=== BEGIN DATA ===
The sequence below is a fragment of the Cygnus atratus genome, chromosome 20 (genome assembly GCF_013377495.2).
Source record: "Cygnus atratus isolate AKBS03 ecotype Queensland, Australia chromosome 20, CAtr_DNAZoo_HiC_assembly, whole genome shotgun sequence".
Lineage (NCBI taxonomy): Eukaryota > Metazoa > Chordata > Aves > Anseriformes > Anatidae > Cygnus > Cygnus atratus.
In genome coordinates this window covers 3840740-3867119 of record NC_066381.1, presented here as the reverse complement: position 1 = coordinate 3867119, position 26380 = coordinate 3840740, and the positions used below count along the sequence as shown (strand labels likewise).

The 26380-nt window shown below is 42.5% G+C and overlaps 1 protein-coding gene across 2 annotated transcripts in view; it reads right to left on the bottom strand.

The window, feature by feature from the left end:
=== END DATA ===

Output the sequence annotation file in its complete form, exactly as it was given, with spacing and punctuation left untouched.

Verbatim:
The sequence below is a fragment of the Cygnus atratus genome, chromosome 20 (genome assembly GCF_013377495.2).
Source record: "Cygnus atratus isolate AKBS03 ecotype Queensland, Australia chromosome 20, CAtr_DNAZoo_HiC_assembly, whole genome shotgun sequence".
Lineage (NCBI taxonomy): Eukaryota > Metazoa > Chordata > Aves > Anseriformes > Anatidae > Cygnus > Cygnus atratus.
In genome coordinates this window covers 3840740-3867119 of record NC_066381.1, presented here as the reverse complement: position 1 = coordinate 3867119, position 26380 = coordinate 3840740, and the positions used below count along the sequence as shown (strand labels likewise).

The 26380-nt window shown below is 42.5% G+C and overlaps 1 protein-coding gene across 2 annotated transcripts in view; it reads right to left on the bottom strand.

The window, feature by feature from the left end: